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Michigan Road History
Indiana's first "super highway" was the Michigan Road, which was built in the 1830s and 1840s and ran from Madison, Indiana to Michigan City, Indiana via Indianapolis. Like the National Road, it did much to spur settlement and economic growth. One-half of the pioneers to settle northwestern Indiana did so by using the Michigan Road to travel from the Ohio River to their destination. It was the "most ambitious" project to connect Indianapolis with the rest of the state, despite being never more than a "muddy road".
One of the things that made the road possible was a treaty the state of Indiana forged with the Pottawatomie on October 16, 1826. Governor James B. Ray led the negotiations. It allowed for a ribbon of land 100 feet (30 m) wide to stretch from the Ohio River (at Madison) to Lake Michigan (Michigan City). The Pottawatomie left the region by the very road when the last of their tribe was forcibly removed in the 1838 Pottawatomie Trail of Death.
A commission was selected to route the road from Indianapolis to Lake Michigan in 1828. It was told to make the trailhead be the best harbor, preferably natural, that could be had with Lake Michigan. The Kankakee River's swamp posed a problem for the construction of the road, forcing the commission to avoid a more direct northwesterly route and instead have it go from Logansport, Indiana straight up to the south bend of the St Joseph River (now South Bend, Indiana), and then west to Lake Michigan. Michigan City was formally selected to be the trailend in 1832.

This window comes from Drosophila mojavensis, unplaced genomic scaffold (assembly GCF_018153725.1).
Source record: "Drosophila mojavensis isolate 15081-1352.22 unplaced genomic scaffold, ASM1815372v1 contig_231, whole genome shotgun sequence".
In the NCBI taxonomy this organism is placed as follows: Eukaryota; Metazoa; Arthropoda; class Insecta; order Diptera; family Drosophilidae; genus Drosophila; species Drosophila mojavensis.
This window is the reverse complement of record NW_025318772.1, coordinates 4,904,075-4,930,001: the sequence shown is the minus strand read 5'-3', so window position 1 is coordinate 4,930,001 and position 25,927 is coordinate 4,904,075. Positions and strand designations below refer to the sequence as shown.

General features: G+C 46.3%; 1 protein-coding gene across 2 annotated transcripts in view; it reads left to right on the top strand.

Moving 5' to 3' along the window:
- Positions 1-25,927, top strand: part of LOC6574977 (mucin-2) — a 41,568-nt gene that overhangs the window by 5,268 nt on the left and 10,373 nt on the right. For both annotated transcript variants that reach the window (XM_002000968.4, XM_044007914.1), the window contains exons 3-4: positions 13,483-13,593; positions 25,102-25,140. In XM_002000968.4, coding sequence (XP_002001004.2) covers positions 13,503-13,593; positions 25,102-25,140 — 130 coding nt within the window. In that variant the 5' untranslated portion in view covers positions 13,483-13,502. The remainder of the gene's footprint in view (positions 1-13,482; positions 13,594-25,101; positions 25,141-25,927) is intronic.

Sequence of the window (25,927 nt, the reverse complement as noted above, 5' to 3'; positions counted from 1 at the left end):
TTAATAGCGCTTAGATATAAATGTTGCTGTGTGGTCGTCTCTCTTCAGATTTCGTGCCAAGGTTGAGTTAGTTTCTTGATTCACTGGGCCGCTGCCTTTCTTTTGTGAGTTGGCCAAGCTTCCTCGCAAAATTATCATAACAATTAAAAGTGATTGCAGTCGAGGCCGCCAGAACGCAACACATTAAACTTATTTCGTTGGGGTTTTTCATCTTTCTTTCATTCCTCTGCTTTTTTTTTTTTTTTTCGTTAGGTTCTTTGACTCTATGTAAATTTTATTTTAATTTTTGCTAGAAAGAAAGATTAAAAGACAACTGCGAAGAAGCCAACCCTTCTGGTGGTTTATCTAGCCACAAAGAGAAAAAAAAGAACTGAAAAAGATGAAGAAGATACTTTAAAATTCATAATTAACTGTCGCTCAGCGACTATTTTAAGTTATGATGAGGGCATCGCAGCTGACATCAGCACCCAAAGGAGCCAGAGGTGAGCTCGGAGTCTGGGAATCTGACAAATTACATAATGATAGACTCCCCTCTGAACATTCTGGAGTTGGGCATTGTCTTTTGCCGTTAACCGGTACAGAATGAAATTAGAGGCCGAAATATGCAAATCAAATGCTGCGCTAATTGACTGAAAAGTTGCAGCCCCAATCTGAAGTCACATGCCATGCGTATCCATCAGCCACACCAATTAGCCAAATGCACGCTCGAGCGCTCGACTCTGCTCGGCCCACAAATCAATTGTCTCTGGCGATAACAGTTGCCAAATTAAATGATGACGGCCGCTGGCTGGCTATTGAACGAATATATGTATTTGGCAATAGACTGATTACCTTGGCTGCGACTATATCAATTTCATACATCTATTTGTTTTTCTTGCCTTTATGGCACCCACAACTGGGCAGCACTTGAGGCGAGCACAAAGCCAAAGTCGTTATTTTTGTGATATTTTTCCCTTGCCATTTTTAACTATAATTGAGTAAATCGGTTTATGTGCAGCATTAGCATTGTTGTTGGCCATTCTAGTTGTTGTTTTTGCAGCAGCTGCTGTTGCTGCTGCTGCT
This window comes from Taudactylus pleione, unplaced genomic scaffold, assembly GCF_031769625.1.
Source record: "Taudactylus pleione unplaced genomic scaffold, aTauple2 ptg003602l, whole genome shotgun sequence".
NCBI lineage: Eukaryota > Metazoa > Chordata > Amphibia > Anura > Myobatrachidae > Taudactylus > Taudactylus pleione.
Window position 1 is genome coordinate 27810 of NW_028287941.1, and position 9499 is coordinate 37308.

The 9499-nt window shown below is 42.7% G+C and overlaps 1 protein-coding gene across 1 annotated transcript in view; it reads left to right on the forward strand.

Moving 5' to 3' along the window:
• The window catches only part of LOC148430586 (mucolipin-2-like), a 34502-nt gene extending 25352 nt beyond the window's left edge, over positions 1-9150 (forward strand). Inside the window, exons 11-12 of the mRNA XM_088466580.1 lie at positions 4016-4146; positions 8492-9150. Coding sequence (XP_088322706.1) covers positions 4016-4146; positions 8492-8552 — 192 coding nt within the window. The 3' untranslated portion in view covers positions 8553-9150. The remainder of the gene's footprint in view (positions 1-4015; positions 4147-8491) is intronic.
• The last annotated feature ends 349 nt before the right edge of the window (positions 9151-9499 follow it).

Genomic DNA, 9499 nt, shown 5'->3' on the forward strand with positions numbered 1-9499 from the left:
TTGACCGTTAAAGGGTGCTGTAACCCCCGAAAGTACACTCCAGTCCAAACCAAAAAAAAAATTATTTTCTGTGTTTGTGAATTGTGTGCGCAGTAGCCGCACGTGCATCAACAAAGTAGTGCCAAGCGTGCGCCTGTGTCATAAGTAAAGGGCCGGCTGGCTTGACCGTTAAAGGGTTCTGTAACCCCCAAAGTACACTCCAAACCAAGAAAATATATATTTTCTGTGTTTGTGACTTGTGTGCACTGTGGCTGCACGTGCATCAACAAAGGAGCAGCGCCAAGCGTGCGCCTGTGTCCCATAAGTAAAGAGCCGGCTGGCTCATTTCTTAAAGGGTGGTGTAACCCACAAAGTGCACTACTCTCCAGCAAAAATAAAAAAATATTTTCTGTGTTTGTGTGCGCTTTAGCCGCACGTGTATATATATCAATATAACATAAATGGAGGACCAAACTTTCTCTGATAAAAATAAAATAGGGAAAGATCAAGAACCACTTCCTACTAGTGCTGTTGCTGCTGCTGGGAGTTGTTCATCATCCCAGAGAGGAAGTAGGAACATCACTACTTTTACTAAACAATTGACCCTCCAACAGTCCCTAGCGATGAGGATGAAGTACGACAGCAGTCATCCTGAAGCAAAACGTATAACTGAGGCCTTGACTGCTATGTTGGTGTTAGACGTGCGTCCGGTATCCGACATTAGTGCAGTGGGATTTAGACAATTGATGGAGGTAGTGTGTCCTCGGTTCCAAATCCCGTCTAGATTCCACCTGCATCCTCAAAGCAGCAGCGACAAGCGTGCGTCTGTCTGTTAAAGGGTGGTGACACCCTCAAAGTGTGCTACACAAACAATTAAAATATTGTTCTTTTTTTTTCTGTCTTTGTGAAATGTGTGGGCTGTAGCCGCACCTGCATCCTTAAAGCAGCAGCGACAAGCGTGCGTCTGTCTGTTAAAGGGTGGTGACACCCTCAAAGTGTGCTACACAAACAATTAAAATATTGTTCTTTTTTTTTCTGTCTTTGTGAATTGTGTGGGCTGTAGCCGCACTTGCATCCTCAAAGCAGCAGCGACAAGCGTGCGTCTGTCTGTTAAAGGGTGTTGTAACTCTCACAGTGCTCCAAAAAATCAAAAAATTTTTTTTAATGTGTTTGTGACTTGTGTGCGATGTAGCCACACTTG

The Michigan Road winds its way through fourteen counties and more than two dozen communities. It connects the north with the south and touches all of the topography we recognize as home in Indiana.
Cities & towns through which the Michigan Road passes: Michigan City, New Carlisle, South Bend, Lakeville, LaPaz, Plymouth, Argos, Rochester, Fulton, Metea, Logansport, Burlington, Michigantown, Kirklin, Indianapolis, Shelbyville, Greensburg, Napoleon, New Marion, and Madison.
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